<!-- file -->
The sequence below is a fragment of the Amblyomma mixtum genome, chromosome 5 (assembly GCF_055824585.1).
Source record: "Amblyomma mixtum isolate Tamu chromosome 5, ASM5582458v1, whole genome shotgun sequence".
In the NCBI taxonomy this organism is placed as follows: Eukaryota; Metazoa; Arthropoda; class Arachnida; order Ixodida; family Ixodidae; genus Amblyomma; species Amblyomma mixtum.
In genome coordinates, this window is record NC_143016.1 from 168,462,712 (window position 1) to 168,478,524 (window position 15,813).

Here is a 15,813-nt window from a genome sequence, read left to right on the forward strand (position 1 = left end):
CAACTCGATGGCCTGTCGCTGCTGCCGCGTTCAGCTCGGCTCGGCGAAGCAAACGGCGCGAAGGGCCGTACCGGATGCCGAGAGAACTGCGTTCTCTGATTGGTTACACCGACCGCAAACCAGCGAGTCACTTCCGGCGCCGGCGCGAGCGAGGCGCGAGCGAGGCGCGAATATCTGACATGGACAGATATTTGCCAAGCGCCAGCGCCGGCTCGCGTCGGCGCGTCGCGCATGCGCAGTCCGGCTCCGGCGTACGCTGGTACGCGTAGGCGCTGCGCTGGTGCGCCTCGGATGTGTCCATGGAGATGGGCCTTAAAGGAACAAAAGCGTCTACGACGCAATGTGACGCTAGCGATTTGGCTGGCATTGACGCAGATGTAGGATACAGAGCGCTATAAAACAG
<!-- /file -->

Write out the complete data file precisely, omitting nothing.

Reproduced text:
The sequence below is a fragment of the Amblyomma mixtum genome, chromosome 5 (assembly GCF_055824585.1).
Source record: "Amblyomma mixtum isolate Tamu chromosome 5, ASM5582458v1, whole genome shotgun sequence".
In the NCBI taxonomy this organism is placed as follows: Eukaryota; Metazoa; Arthropoda; class Arachnida; order Ixodida; family Ixodidae; genus Amblyomma; species Amblyomma mixtum.
In genome coordinates, this window is record NC_143016.1 from 168,462,712 (window position 1) to 168,478,524 (window position 15,813).

Here is a 15,813-nt window from a genome sequence, read left to right on the forward strand (position 1 = left end):
CAACTCGATGGCCTGTCGCTGCTGCCGCGTTCAGCTCGGCTCGGCGAAGCAAACGGCGCGAAGGGCCGTACCGGATGCCGAGAGAACTGCGTTCTCTGATTGGTTACACCGACCGCAAACCAGCGAGTCACTTCCGGCGCCGGCGCGAGCGAGGCGCGAGCGAGGCGCGAATATCTGACATGGACAGATATTTGCCAAGCGCCAGCGCCGGCTCGCGTCGGCGCGTCGCGCATGCGCAGTCCGGCTCCGGCGTACGCTGGTACGCGTAGGCGCTGCGCTGGTGCGCCTCGGATGTGTCCATGGAGATGGGCCTTAAAGGAACAAAAGCGTCTACGACGCAATGTGACGCTAGCGATTTGGCTGGCATTGACGCAGATGTAGGATACAGAGCGCTATAAAACAG